The History of Child-Resistant Packaging
Child-resistant packaging is used to protect children from hazardous material. It is also known as child-proof packaging. In the US, it was introduced in the 1950s and was made mandatory by the Consumer Product Safety Commission in 1973.
The Challenges of Child Resistant Packaging that Every Parent Needs to Know
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The problem with plastics is that they are not always safe. The plastic can contain BPA, phthalates, and other chemicals that have been linked to health problems in children.
Child resistant packaging is a type of container that is designed to prevent children from accessing the contents inside. The purpose of these containers is to reduce the risk of accidental poisonings and injuries among children.
What are the Requirements on Labels & Directions on Products with Child-Resistant Packaging?
Child-resistant packaging is required for all products that are designed or intended primarily for use by children and presents a serious choking, aspiration, or ingestion hazard.
The regulations specify that labels and directions on the package must be in English and any other language predominantly spoken by the consumer population. Labeling requirements also include a warning to keep away from children if the product can be harmful if swallowed.
Understanding the History and Latest Regulations of Child Resistant Packaging
Child resistant packaging has been in the news recently due to a new law from the Consumer Product Safety Commission. This law will require that all packaging for liquid nicotine products, such as e-cigarettes, must be child resistant.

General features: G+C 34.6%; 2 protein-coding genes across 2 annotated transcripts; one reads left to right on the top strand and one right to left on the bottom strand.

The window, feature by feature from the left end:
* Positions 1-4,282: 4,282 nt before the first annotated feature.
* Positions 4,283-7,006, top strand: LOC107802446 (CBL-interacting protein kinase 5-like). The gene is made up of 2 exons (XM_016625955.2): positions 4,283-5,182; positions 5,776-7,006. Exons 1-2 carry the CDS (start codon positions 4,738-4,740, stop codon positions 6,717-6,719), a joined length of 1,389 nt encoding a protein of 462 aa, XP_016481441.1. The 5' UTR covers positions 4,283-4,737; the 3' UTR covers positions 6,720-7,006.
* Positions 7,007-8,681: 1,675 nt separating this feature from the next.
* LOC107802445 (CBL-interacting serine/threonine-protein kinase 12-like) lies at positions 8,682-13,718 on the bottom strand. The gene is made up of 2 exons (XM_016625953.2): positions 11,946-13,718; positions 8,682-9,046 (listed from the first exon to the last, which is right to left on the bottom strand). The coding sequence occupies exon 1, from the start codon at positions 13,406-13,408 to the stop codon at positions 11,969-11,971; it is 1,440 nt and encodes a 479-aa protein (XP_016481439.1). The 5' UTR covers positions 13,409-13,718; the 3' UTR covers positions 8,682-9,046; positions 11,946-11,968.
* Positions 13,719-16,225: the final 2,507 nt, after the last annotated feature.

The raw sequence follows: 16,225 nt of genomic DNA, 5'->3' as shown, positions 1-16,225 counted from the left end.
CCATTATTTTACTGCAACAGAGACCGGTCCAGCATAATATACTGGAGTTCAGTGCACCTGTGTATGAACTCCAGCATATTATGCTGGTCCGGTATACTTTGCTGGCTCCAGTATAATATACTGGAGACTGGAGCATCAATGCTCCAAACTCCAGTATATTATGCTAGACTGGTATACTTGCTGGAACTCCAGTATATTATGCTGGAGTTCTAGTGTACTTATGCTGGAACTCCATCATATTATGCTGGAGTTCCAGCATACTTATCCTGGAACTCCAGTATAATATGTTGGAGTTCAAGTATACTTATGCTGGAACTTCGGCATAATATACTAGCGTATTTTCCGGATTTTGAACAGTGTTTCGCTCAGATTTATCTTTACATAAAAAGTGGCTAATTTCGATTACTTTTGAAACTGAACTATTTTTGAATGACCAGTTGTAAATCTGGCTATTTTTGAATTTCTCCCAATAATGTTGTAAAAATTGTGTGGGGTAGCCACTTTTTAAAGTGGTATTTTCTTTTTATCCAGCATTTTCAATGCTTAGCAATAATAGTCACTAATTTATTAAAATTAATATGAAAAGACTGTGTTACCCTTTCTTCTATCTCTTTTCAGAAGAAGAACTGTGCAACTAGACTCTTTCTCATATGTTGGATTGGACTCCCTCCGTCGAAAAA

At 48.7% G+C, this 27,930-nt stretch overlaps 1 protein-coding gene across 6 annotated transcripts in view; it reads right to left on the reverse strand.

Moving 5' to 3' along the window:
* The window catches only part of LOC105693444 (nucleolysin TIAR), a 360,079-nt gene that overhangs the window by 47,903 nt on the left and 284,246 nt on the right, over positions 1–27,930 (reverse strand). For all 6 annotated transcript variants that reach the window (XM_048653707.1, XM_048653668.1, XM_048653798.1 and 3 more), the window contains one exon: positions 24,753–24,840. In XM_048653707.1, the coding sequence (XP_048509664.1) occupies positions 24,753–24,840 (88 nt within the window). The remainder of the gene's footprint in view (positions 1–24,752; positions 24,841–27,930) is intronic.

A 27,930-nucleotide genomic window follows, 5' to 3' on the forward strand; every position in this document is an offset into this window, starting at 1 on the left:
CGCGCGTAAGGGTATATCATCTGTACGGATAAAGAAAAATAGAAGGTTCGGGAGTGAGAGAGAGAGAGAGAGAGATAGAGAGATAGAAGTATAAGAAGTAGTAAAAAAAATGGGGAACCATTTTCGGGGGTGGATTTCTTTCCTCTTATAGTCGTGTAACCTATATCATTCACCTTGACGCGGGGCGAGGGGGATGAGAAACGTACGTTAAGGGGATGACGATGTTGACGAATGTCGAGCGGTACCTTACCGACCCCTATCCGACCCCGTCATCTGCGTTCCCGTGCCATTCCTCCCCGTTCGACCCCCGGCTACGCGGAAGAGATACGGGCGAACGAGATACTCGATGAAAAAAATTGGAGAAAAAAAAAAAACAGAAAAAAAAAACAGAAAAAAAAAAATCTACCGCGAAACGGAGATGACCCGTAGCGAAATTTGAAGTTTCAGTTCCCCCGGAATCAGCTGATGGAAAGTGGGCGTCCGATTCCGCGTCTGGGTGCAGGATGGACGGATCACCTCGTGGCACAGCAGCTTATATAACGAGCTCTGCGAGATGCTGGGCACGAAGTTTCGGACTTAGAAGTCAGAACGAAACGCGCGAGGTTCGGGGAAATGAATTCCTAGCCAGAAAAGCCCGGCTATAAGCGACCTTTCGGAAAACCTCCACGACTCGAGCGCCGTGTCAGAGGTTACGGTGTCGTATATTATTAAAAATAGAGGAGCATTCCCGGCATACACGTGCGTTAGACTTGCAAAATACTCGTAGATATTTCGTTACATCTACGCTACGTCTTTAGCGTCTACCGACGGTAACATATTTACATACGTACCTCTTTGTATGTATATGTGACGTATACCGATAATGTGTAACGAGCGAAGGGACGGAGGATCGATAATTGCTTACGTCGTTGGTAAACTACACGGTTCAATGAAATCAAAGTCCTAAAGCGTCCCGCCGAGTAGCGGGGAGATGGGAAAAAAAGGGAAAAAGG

There are many different types of child resistant packaging that can be used to comply with this new law. Some of them include: childproof containers and safety caps, safety seals and safety gloves, tamper evident seals and containers, etc.
The history of child resistant packaging dates back to the late 1800s when it was first created by a pharmacist who wanted to stop children from consuming poisonous substances like arsenic and strychnine.
The latest regulations on child resistant packaging were created by the Consumer Product Safety Commission in response to an increasing number of poisonings from liquid nicotine containers. These regulations require some new bottles to be smaller and easier for children to open, however the regulations do not apply to e-liquid bottles or refill containers.
The CPSC first proposed the new regulations in September of 2018 and finalized them in January of 2019. The main change is that the labeling will now include a picture of how difficult it will be for a child to open the bottle, with a warning saying that “this product is not intended for children under 3 years of age.”You can contact your state food and drug administration for more information about specific regulations for your area.